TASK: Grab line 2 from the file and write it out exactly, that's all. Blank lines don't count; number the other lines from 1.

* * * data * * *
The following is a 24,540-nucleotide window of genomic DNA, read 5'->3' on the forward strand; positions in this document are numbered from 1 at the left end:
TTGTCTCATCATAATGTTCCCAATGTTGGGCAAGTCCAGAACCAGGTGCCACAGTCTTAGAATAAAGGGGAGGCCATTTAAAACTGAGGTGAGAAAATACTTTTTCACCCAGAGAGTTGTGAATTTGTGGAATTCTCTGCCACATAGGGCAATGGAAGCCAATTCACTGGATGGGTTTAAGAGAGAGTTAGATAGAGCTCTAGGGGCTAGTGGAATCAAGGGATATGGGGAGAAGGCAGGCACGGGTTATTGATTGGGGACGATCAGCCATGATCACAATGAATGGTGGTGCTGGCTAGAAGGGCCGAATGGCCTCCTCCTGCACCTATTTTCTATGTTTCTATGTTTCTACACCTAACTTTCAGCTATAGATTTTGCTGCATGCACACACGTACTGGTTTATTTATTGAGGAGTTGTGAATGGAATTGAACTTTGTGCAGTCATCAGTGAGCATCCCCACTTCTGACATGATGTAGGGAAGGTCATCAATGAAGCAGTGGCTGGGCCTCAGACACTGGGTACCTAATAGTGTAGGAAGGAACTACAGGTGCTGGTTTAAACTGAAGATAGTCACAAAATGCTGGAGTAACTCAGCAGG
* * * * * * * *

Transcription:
TTGTCTCATCATAATGTTCCCAATGTTGGGCAAGTCCAGAACCAGGTGCCACAGTCTTAGAATAAAGGGGAGGCCATTTAAAACTGAGGTGAGAAAATACTTTTTCACCCAGAGAGTTGTGAATTTGTGGAATTCTCTGCCACATAGGGCAATGGAAGCCAATTCACTGGATGGGTTTAAGAGAGAGTTAGATAGAGCTCTAGGGGCTAGTGGAATCAAGGGATATGGGGAGAAGGCAGGCACGGGTTATTGATTGGGGACGATCAGCCATGATCACAATGAATGGTGGTGCTGGCTAGAAGGGCCGAATGGCCTCCTCCTGCACCTATTTTCTATGTTTCTATGTTTCTACACCTAACTTTCAGCTATAGATTTTGCTGCATGCACACACGTACTGGTTTATTTATTGAGGAGTTGTGAATGGAATTGAACTTTGTGCAGTCATCAGTGAGCATCCCCACTTCTGACATGATGTAGGGAAGGTCATCAATGAAGCAGTGGCTGGGCCTCAGACACTGGGTACCTAATAGTGTAGGAAGGAACTACAGGTGCTGGTTTAAACTGAAGATAGTCACAAAATGCTGGAGTAACTCAGCAGG